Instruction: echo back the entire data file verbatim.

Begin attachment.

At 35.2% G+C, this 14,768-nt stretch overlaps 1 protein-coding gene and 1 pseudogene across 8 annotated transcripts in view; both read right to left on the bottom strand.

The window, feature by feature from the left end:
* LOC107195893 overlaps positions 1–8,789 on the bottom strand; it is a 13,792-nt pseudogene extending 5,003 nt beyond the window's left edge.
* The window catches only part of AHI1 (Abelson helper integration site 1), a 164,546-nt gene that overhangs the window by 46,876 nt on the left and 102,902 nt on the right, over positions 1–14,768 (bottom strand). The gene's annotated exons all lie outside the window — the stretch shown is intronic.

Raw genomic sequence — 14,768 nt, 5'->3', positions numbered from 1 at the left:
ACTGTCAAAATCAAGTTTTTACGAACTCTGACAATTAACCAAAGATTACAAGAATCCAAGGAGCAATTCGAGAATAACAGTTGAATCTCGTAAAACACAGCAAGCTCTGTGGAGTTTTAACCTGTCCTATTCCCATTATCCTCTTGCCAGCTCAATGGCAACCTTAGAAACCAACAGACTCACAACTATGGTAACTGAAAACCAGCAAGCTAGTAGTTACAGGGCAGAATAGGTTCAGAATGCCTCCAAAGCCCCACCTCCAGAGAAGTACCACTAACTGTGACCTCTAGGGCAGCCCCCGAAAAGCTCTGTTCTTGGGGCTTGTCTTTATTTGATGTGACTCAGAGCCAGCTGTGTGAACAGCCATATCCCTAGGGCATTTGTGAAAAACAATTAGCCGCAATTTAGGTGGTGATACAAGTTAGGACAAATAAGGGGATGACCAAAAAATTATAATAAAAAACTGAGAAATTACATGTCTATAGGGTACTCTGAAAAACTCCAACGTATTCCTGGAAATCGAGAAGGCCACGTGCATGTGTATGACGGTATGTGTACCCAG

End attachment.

At 35.2% G+C, this 14,768-nt stretch overlaps 1 protein-coding gene and 1 pseudogene across 8 annotated transcripts in view; both read right to left on the bottom strand.

The window, feature by feature from the left end:
* LOC107195893 overlaps positions 1–8,789 on the bottom strand; it is a 13,792-nt pseudogene extending 5,003 nt beyond the window's left edge.
* The window catches only part of AHI1 (Abelson helper integration site 1), a 164,546-nt gene that overhangs the window by 46,876 nt on the left and 102,902 nt on the right, over positions 1–14,768 (bottom strand). The gene's annotated exons all lie outside the window — the stretch shown is intronic.

Raw genomic sequence — 14,768 nt, 5'->3', positions numbered from 1 at the left:
ACTGTCAAAATCAAGTTTTTACGAACTCTGACAATTAACCAAAGATTACAAGAATCCAAGGAGCAATTCGAGAATAACAGTTGAATCTCGTAAAACACAGCAAGCTCTGTGGAGTTTTAACCTGTCCTATTCCCATTATCCTCTTGCCAGCTCAATGGCAACCTTAGAAACCAACAGACTCACAACTATGGTAACTGAAAACCAGCAAGCTAGTAGTTACAGGGCAGAATAGGTTCAGAATGCCTCCAAAGCCCCACCTCCAGAGAAGTACCACTAACTGTGACCTCTAGGGCAGCCCCCGAAAAGCTCTGTTCTTGGGGCTTGTCTTTATTTGATGTGACTCAGAGCCAGCTGTGTGAACAGCCATATCCCTAGGGCATTTGTGAAAAACAATTAGCCGCAATTTAGGTGGTGATACAAGTTAGGACAAATAAGGGGATGACCAAAAAATTATAATAAAAAACTGAGAAATTACATGTCTATAGGGTACTCTGAAAAACTCCAACGTATTCCTGGAAATCGAGAAGGCCACGTGCATGTGTATGACGGTATGTGTACCCAG